Manchester United Hopes To Score With Its IPO

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Manchester United is the most famous soccer team in the United Kingdom, and one of the world's most popular sports teams. Now its owners are hoping the team's popularity will translate into big bucks. They're planning to sell Manchester United stock on the New York Stock Exchange. Roger Blitz, of the Financial Times, talks to Renee Montagne about the team's IPO.


Now, to the big business of soccer and another big public stock market debut.


ANNOUNCER: Brilliant play. Wonderful (unintelligible) for Wembley goal. For Manchester United, the nanny in a community seal.

MONTAGNE: Manchester United is the most famous soccer team in the world, and one of the most popular sports teams as well. Now, its owners are hoping the team's popularity will translate into big bucks. They're planning to sell Manchester United stock on the New York Stock Exchange.

To find out more, we called Roger Blitz. He's been looking into this for the Financial Times, and we reached him in London.

Thank you for joining us.

ROGER BLITZ: Not at all.

MONTAGNE: Now, many people here in the U.S. might not know that Manchester United is actually owned by an American family. Tell us what you know about them.

BLITZ: They are sports club owners. They own the Tampa Bay Buccaneers. They are a family whose headed by Malcolm Glazer. Malcolm Glazer is very infirm now and his six children effectually run Manchester United. They also have a lot of shopping malls in the U.S. Without question, Manchester United is the most high profile of those assets.

MONTAGNE: What exactly is their strategy? I mean, why are they doing this IPO and why in New York and why not, say, in London?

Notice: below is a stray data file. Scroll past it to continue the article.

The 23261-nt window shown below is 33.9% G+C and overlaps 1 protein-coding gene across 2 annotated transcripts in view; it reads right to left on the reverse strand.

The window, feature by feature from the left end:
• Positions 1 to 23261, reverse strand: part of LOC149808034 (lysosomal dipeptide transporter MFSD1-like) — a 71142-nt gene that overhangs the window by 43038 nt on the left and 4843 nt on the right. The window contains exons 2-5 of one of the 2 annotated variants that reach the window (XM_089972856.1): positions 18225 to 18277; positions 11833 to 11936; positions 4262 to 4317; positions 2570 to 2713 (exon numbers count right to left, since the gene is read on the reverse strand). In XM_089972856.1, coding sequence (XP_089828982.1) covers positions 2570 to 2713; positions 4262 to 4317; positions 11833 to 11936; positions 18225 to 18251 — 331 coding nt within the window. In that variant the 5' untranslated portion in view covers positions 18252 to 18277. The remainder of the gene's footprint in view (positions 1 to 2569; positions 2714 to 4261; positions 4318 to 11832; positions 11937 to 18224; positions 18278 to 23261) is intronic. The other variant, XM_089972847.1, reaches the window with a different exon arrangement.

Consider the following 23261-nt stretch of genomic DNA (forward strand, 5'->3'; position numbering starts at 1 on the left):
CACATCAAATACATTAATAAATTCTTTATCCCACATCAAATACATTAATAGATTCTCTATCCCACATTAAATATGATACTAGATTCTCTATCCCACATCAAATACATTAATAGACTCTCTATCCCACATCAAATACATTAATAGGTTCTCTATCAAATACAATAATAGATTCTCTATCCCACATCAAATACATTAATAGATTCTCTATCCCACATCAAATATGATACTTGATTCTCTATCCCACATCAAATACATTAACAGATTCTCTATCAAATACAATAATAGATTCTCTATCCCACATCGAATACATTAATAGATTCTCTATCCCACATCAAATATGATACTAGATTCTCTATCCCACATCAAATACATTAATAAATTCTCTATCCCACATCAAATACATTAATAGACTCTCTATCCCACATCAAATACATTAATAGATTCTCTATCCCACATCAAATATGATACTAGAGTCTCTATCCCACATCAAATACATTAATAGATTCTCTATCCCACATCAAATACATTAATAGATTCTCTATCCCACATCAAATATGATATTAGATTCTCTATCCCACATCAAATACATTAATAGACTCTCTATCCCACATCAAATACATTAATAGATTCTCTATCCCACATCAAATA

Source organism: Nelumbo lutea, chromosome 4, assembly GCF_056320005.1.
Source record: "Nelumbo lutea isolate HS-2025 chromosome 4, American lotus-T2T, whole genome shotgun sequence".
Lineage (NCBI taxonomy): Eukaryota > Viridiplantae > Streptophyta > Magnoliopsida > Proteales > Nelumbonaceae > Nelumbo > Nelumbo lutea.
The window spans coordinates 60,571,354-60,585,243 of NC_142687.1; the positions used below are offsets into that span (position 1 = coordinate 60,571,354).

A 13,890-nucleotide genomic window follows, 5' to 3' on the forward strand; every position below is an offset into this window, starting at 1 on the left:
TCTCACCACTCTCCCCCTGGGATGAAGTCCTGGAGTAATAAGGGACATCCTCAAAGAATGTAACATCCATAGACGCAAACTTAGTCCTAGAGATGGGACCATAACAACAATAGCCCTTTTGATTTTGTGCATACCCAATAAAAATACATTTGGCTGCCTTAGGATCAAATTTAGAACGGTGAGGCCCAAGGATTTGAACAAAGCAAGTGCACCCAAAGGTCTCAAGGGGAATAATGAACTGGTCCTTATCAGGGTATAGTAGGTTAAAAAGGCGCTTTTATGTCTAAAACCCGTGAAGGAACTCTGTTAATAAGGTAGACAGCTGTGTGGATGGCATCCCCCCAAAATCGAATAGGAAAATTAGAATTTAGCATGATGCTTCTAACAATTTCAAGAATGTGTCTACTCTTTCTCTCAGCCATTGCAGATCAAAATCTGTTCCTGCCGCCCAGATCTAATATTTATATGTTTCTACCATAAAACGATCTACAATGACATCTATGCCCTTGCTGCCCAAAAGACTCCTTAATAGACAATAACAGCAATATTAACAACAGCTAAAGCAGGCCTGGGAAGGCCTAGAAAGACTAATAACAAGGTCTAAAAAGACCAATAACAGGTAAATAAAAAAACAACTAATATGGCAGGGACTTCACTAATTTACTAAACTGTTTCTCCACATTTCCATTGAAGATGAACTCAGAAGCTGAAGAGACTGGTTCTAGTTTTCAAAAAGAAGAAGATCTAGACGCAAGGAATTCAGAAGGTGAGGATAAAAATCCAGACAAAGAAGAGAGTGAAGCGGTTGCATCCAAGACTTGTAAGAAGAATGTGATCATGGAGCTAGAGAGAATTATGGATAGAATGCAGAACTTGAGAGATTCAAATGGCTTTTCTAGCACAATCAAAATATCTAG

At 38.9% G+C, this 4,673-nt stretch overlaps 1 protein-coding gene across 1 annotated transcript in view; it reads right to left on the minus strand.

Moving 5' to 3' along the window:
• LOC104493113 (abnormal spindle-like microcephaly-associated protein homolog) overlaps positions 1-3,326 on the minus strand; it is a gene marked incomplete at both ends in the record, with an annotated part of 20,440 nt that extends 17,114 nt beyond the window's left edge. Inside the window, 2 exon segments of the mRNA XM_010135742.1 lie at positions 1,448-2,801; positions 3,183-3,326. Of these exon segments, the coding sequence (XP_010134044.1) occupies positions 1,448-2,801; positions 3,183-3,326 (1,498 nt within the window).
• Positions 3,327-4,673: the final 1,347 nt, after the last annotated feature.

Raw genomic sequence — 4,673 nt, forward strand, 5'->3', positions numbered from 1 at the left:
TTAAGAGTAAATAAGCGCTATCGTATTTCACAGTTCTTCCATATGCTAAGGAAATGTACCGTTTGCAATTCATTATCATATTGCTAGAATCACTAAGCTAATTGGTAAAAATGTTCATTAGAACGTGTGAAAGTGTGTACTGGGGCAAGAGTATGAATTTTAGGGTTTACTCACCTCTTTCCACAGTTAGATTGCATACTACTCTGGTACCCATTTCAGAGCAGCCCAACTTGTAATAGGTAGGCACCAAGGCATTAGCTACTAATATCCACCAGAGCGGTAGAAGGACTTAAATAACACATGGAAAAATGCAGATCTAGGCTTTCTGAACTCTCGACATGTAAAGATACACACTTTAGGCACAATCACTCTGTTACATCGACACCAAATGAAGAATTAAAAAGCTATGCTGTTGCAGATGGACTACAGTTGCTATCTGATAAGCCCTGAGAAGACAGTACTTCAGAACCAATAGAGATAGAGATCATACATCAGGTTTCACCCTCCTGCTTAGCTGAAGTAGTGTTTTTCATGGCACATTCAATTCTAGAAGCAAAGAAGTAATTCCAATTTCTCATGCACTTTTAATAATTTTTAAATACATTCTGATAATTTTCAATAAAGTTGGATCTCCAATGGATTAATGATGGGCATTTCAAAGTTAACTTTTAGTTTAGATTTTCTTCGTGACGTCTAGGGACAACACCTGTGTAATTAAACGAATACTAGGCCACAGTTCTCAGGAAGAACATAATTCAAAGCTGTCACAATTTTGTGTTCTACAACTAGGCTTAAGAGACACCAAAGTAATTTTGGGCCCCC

BLITZ: When they bought the club, they bought it in a highly leveraged buyout back in 2005. Ever since that, the club has been saddled with debt and that debt remains at about 650 million dollars. So the club needs to get rid of the rest of its debt so that they can buy the best players and compete. Now, that's what they say. Some of the skeptics amongst their fan base say actually what they really want to do is raise enough cash for themselves, for all their siblings, a lot of whom have carried the debt and it's in a sense it's a bit of payback time.

MONTAGNE: Well, if this club, Manchester United, is weighed down by a lot of debt, is this a good investment?

BLITZ: Well, the problem for potential investors when they read the IPO document is that there isn't that much rights they get from this. First off, there's no dividend payment. Secondly, they effectively have no voting rights because the weight of the voting shares reside with the family, and so what you're left with is an investment choice based on the eventual exit of the family altogether. The issue with that is that the Glazers have made absolutely clear that they intend to hold onto the club.

On the other hand, the Glazers would argue that the club's commercial success has been fantastic in the last few years and actually, the figures do say that. They've done extremely well on getting sponsors into the club and done exceptionally well on broadcast rights revenue.

MONTAGNE: Well, who do you think will buy shares? I mean, would that include fans who want a piece of Manchester United?

BLITZ: Any sporting entity that does decide to go for an IPO and frankly, there's not that many, is there is a lot of sense of, you know, I've followed my club all these years, I want a piece of it. But I suspect that Manchester United already have lined up investors and they come from Asia, because Asia sees football as a real growth opportunity for them. Big fans. New markets. Big television rights. And the other thing is that there's a lot of companies and a lot of investors that like the globalization of football and they like the fact that it actually opens doors to deals and networking which having a piece of a global club like Manchester United gives them.

MONTAGNE: Thank you very much for joining us.

BLITZ: Not at all.

MONTAGNE: Roger Blitz is the leisure industry's correspondent for the Financial Times.


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